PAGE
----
Turning the tide, House will not return to D.C. next week due to a coronavirus threat

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WASHINGTON – One day after announcing that the House would meet again in Washington next week, House Democrats reversed course and announced Tuesday that lawmakers would not return to the Capitol after all because of the coronavirus threat.

“We have decided that we will not be back next week,” said House majority leader Steny Hoyer, D-Md., During a phone call to reporters.

Hoyer said he spoke to the home doctor on Monday evening about the decision. The majority leader cited an increasing number of cases of coronavirus in the Washington metropolitan area.

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“We won’t be back next week, but we hope to be back very soon to review the CARES 2 legislation,” said Hoyer, referring to the next major coronavirus relief package that would reflect the $ 2 trillion package dollars signed at the end of the law. March.

Asked about the decision, House Speaker Nancy Pelosi, D-Calif., Said at a separate press conference, “We had no choice. If the Capitol doctor recommends not to return, we should follow these tips in the interest of the safety of the people who work here. ”

“We couldn’t take any chances,” she added, noting that many people beyond just lawmakers work at the Capitol, such as office staff and the warden.

Pelosi has said that she does not think that the physical absence of members of the House disadvantages them. Lawmakers are “constantly working” and are preparing legislation for the next round of help for coronaviruses, she said.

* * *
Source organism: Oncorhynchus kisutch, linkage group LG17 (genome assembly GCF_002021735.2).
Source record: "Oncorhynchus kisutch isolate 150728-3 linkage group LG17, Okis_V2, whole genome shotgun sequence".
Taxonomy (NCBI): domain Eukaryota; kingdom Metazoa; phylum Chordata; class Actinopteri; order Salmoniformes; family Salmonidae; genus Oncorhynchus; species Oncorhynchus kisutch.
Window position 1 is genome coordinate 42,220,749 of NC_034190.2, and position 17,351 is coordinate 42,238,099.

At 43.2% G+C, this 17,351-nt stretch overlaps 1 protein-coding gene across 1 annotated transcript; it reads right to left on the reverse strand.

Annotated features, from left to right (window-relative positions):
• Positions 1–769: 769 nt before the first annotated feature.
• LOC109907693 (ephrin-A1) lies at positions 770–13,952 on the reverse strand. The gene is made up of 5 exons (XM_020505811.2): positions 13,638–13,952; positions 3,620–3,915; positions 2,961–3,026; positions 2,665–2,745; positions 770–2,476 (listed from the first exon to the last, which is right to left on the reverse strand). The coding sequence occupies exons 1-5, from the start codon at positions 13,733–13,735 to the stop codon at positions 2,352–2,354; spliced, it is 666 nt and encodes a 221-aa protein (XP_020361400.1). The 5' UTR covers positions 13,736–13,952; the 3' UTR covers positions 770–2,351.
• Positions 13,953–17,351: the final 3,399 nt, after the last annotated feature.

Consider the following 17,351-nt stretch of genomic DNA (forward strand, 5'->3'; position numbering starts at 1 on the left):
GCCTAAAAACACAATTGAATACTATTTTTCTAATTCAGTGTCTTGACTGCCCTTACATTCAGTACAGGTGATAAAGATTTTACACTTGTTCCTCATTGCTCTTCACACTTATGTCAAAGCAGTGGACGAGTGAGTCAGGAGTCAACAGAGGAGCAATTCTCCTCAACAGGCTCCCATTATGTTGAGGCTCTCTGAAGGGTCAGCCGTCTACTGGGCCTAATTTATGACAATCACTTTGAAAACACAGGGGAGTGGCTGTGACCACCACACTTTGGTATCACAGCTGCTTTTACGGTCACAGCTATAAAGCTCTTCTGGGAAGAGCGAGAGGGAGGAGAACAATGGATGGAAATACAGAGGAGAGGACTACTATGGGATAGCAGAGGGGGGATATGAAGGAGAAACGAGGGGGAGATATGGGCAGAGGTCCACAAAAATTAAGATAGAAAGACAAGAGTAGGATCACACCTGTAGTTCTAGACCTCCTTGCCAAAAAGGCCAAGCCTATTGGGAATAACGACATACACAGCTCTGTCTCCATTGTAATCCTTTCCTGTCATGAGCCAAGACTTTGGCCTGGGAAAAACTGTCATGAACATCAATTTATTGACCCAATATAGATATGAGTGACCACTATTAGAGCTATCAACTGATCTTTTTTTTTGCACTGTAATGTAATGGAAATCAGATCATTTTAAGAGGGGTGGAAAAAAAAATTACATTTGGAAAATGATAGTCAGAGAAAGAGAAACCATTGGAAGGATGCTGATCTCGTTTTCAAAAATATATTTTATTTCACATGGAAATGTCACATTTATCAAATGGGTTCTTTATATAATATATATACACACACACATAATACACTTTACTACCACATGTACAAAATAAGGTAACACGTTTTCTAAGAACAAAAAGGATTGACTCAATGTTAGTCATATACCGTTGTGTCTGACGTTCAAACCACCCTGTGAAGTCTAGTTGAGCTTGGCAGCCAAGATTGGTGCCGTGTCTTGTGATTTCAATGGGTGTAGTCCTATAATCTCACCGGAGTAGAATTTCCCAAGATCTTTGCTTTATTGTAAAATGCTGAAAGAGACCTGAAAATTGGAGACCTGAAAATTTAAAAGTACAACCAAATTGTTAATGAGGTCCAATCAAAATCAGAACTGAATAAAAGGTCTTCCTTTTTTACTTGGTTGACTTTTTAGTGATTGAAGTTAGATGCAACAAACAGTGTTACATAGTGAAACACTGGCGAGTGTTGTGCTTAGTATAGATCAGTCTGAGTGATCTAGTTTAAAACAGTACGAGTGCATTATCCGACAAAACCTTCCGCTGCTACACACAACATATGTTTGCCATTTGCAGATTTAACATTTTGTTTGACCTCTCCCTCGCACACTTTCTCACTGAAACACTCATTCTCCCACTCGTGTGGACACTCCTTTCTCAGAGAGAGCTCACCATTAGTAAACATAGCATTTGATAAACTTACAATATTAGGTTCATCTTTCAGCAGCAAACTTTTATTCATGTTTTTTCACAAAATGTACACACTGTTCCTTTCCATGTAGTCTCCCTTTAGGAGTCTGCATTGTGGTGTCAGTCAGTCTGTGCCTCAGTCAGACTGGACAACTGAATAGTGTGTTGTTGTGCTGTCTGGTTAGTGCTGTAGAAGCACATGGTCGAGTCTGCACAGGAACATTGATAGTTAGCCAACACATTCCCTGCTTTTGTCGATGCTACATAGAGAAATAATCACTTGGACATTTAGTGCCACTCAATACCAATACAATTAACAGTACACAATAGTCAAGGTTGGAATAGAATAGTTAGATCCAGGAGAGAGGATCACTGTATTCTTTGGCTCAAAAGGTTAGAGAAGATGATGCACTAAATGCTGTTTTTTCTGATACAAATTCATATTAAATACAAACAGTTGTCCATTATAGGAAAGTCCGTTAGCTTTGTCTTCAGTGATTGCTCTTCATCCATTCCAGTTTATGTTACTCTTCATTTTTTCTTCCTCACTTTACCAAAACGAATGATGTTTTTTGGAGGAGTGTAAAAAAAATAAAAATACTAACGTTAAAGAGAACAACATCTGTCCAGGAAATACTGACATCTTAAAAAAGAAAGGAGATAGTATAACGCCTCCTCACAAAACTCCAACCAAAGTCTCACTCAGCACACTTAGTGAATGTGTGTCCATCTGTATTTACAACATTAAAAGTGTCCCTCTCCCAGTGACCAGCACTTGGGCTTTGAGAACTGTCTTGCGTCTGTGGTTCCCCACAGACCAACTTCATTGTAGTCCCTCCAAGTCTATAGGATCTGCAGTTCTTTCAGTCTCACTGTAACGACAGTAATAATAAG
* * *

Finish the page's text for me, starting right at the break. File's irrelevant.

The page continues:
Democratic leaders initially told members of the base during a caucus conference call Monday that the House is scheduled to meet starting Monday, May 4. They also informed members that ground votes would also be possible next week.

Meanwhile, the Senate is expected to return to the Capitol next Monday.

“We are going to change the routines in a smart and safe way, but we will respect our constitutional duty to the American people and conduct essential business in person,” said Senate Majority Officer Mitch McConnell, R-Ky., In a press release Monday afternoon.

“The Senate must focus on concrete measures to strengthen our response to this complex crisis. We cannot be distracted by pre-existing partisan wish lists or calls to paper in decades of reckless decisions that have nothing to do with COVID-19, “added McConnell.

Many members live in states where residence orders are in effect, and one of these orders is in effect for Washington, DC, until at least May 15. Mayor Muriel Bowser said the number of COVID-19 cases is expected to peak later than in New York. According to data provided by the District of Columbia on Monday, nearly 4,000 people in the city tested positive for the disease and 190 people died.

Bowser said at a press conference on Monday that D.C. did not meet the criteria to begin reopening, which is 14 days of sustained decline in the number of cases.

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